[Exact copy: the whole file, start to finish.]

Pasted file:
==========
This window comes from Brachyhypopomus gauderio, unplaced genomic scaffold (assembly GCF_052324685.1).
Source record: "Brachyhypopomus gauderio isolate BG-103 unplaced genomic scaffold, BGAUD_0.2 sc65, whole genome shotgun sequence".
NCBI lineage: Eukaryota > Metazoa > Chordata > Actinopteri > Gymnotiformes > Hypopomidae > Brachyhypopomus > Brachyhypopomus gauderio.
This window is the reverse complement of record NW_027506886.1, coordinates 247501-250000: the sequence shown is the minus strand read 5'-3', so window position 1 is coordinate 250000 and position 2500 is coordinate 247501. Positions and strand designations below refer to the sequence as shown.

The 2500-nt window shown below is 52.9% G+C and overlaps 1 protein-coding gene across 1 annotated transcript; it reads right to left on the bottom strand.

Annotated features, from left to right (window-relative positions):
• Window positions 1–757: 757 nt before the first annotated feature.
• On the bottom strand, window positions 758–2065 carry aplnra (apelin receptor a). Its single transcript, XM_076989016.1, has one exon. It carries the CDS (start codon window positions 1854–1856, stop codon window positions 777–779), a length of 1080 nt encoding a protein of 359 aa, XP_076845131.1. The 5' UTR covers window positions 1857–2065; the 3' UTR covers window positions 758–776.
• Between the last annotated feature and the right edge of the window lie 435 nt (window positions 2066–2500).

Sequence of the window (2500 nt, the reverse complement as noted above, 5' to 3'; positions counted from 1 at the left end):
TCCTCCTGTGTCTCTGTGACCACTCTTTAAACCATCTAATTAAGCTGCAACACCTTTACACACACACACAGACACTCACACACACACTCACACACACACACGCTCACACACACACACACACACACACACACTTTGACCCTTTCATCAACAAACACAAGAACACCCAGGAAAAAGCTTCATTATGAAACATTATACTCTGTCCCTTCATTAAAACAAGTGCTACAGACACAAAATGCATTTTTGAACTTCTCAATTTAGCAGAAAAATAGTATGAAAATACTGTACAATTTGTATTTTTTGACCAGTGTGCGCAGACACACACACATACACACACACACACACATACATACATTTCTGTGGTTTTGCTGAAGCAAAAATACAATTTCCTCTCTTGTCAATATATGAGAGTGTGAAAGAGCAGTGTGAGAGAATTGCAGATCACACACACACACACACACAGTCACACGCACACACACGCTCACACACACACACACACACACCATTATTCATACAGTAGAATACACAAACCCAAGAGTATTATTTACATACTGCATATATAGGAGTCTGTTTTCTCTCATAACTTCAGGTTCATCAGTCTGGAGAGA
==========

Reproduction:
This window comes from Brachyhypopomus gauderio, unplaced genomic scaffold (assembly GCF_052324685.1).
Source record: "Brachyhypopomus gauderio isolate BG-103 unplaced genomic scaffold, BGAUD_0.2 sc65, whole genome shotgun sequence".
NCBI lineage: Eukaryota > Metazoa > Chordata > Actinopteri > Gymnotiformes > Hypopomidae > Brachyhypopomus > Brachyhypopomus gauderio.
This window is the reverse complement of record NW_027506886.1, coordinates 247501-250000: the sequence shown is the minus strand read 5'-3', so window position 1 is coordinate 250000 and position 2500 is coordinate 247501. Positions and strand designations below refer to the sequence as shown.

The 2500-nt window shown below is 52.9% G+C and overlaps 1 protein-coding gene across 1 annotated transcript; it reads right to left on the bottom strand.

Annotated features, from left to right (window-relative positions):
• Window positions 1–757: 757 nt before the first annotated feature.
• On the bottom strand, window positions 758–2065 carry aplnra (apelin receptor a). Its single transcript, XM_076989016.1, has one exon. It carries the CDS (start codon window positions 1854–1856, stop codon window positions 777–779), a length of 1080 nt encoding a protein of 359 aa, XP_076845131.1. The 5' UTR covers window positions 1857–2065; the 3' UTR covers window positions 758–776.
• Between the last annotated feature and the right edge of the window lie 435 nt (window positions 2066–2500).

Sequence of the window (2500 nt, the reverse complement as noted above, 5' to 3'; positions counted from 1 at the left end):
TCCTCCTGTGTCTCTGTGACCACTCTTTAAACCATCTAATTAAGCTGCAACACCTTTACACACACACACAGACACTCACACACACACTCACACACACACACGCTCACACACACACACACACACACACACACTTTGACCCTTTCATCAACAAACACAAGAACACCCAGGAAAAAGCTTCATTATGAAACATTATACTCTGTCCCTTCATTAAAACAAGTGCTACAGACACAAAATGCATTTTTGAACTTCTCAATTTAGCAGAAAAATAGTATGAAAATACTGTACAATTTGTATTTTTTGACCAGTGTGCGCAGACACACACACATACACACACACACACACATACATACATTTCTGTGGTTTTGCTGAAGCAAAAATACAATTTCCTCTCTTGTCAATATATGAGAGTGTGAAAGAGCAGTGTGAGAGAATTGCAGATCACACACACACACACACACAGTCACACGCACACACACGCTCACACACACACACACACACACCATTATTCATACAGTAGAATACACAAACCCAAGAGTATTATTTACATACTGCATATATAGGAGTCTGTTTTCTCTCATAACTTCAGGTTCATCAGTCTGGAGAGA